Ronald Reagan may soon understand how Henry II felt about Thomas Becket. Reagan may mutter, "Who will rid me of this turbulent House of Representatives?" No one will. But the changed composition of the House will not make government much more anarchic than it already is. And Reagan can comfort himself with the thought that were God not a Republican, the Democrats would have controlled the Senate after each of the last two elections.
In 1981 and 1982, Reagan won the crucial budget votes in the House so narrowly that switches by four and 12 members would have stalled his program. But his program is now in place. To hold it there--to, say, block repeal of the third phase of the tax cut--he just needs the presidency's one great power, the veto. That is, he needs only one-third plus one of one house of Congress.
Confrontation with Congress can lead to chaos in the heart of government, the appropriations process. But there already is semi-chaos. Congress will stagger into the lame-duck session, and into December, the third month of the fiscal year, with only three of 13 appropriations bills passed.
There would have been governmental gridlock had the Republicans not controlled the Senate. Without control, they could not even get Reagan's agenda on the Senate calendar. In 1980, Republicans gained 12 seats and control of the Senate (54-46), although Democratic Senate candidates got nearly 3 million more votes than Republican candidates got. If in 1980 just 33,918 voters in five states (Idaho, Arizona, North Carolina, New Hampshire, Georgia) had voted the other way, the Democrats would have held the Senate. This year, a change of just 43,000 votes in Missouri, Vermont, Rhode Island, Nevada, and Wyoming would have returned the Senate to the Democrats.
Before the fields again are white with daisies, Congress may have come to grips with the related problems of restoring the solvency of the Social Security system and strengthening the revenue base of the federal government. Talking to voters about Social Security during a campaign is like discussing trigonometry with King Lear while Lear is raging on the heath. The moment does not suit the subject. But now the test of the Democratic Party's fitness to govern will be its willingness to help formulate, rather than just fulminate about, the painful choices required.
Furthermore, Democrats must have the courage of their convictions about the need for new revenues for the rest of the government. The Republican Senate (read: Bob Dole, chairman of the Finance Committee) cannot be expected to initiate tax increases so that the Democratic Party can take credit for protecting the programs the taxes will finance. That is not an acceptable division of labor between the parties. Besides, Tip O'Neill and other Democratic leaders in the House now have a majority so large that even they should be able to lead it, occasionally.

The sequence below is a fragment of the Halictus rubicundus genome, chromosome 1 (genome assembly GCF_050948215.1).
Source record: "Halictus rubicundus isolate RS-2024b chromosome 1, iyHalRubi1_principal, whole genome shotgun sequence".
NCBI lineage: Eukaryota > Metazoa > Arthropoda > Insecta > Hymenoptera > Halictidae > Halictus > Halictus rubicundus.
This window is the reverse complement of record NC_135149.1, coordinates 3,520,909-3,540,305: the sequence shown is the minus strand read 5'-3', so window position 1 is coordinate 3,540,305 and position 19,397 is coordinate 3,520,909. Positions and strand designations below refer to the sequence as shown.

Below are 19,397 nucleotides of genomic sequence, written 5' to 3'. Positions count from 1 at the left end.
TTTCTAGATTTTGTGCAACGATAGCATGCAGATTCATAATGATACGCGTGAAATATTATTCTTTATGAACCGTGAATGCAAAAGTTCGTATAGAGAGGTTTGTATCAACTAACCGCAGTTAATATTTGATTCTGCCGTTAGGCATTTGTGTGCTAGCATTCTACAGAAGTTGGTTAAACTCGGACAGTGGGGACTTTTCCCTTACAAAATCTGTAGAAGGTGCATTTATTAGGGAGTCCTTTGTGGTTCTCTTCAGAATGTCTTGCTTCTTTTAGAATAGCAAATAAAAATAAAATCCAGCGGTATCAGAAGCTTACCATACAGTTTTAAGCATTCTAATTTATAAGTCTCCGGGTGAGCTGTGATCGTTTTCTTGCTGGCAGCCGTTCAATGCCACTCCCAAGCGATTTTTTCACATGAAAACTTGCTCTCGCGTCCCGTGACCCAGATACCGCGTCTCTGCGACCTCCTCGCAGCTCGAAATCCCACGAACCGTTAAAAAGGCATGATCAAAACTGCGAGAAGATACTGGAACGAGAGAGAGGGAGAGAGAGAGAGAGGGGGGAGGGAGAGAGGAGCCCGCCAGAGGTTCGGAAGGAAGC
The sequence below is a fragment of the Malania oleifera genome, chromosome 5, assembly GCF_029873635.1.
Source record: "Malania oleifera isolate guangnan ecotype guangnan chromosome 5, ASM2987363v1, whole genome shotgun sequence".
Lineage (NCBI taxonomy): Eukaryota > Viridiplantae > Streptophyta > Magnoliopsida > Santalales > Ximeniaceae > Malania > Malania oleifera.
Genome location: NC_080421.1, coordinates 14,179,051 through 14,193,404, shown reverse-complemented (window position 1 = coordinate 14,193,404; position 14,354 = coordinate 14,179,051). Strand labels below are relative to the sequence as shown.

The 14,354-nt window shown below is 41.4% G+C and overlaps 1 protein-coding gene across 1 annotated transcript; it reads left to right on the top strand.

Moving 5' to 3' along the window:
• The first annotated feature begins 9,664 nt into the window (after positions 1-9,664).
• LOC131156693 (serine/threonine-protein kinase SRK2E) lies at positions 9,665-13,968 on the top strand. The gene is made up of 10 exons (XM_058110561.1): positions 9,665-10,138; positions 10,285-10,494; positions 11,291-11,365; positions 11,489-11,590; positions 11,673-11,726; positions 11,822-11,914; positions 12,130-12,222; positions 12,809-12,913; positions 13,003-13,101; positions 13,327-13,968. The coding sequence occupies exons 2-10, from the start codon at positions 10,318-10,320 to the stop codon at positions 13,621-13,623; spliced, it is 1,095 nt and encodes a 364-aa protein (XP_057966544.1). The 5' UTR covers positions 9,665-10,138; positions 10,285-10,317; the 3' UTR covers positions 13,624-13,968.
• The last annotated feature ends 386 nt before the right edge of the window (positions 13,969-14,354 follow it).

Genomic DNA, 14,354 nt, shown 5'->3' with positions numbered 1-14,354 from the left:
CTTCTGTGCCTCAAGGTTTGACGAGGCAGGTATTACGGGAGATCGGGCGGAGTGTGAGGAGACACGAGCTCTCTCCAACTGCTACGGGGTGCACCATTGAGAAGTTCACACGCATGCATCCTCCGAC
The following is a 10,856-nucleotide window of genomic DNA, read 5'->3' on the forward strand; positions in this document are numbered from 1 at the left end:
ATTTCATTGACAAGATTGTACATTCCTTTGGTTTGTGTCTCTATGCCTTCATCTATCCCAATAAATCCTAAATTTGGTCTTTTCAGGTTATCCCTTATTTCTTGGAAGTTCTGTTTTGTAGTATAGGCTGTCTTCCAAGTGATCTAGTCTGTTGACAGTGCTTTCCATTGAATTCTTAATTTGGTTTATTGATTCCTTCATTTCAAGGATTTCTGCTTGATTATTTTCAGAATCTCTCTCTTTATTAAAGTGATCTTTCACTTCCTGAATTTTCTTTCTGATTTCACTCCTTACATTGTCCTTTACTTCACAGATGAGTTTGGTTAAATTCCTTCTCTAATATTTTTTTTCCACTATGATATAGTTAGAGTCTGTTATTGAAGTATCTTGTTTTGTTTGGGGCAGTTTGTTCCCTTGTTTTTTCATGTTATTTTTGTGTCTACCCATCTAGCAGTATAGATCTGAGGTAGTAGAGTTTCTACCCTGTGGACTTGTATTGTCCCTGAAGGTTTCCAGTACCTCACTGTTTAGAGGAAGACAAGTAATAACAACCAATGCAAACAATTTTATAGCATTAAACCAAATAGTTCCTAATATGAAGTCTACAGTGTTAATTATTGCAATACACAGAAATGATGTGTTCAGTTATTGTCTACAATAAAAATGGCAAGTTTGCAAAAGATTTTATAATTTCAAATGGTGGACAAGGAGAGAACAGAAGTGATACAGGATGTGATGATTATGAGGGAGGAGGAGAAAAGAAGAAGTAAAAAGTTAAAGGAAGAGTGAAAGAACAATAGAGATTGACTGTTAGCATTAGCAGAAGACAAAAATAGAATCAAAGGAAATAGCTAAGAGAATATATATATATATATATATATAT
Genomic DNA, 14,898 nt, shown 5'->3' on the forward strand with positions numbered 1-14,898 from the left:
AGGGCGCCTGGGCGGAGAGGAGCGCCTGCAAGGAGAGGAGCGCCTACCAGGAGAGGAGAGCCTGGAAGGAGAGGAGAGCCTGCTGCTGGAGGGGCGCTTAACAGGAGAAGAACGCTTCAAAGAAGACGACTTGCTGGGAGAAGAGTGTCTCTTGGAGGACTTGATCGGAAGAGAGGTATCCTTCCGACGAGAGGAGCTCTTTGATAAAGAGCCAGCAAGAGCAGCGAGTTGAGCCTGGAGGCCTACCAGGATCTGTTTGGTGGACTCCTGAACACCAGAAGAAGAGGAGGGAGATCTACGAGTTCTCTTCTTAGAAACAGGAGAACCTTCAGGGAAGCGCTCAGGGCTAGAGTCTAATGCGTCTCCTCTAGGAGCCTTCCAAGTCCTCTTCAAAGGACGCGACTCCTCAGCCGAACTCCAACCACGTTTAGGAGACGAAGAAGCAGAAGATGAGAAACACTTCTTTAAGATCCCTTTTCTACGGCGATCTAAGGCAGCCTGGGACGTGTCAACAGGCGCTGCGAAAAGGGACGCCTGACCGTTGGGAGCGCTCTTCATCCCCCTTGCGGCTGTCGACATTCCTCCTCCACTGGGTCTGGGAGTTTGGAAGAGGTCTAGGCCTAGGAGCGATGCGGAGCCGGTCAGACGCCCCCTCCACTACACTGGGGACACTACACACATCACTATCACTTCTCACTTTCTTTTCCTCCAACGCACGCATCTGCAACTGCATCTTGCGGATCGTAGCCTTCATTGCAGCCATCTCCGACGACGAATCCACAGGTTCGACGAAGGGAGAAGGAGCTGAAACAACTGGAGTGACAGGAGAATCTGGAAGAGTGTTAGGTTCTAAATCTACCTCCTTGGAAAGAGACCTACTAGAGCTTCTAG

There is today an oscillation of bewilderment in many democracies. The Democratic Party's mild resurgence is a pale shadow of Europe's pattern. From Stockholm to the Hague, from Paris to Athens, and now in Madrid, the left is being given a crack at the disagreeable business of reconciling yesterday's political promises and today's economic and demographic facts. In Europe, as in the United States, but even more so, the political argument is about how to make the welfare state compatible with the rate of economic growth necessary to finance the welfare state.
The temperateness of America's electorate last Tuesday was evidence against a particular doubt about the capacity of democratic government. Margaret Thatcher's and Reagan's policies, although different, both test the theory that democratic governments cannot mount sustained fights against inflation. An anti-recession policy is, politically, a piece of cake, involving the pleasure of stimulating demand. Anti- inflation policies produce pain -- and perhaps electoral repudiation -- faster than they produce success. Tuesday's results were too mixed to be called a repudiation.
The Economist notes that many recent elections have been won by the persons promising the most thorough change: Thatcher and Reagan, Mitterrand in France, Papandreou in Greece and now Gonzalez in Spain. Reagan's challenge for the remainder of this term is to remain identified with change while being identified with that which is to be changed -- government. It was, to say no more, peculiar for the campaigning head of the executive branch of the federal government to stand in front of a glistening Air Force One, inveighing against "Washington." He has worked that pedal on the organ quite enough.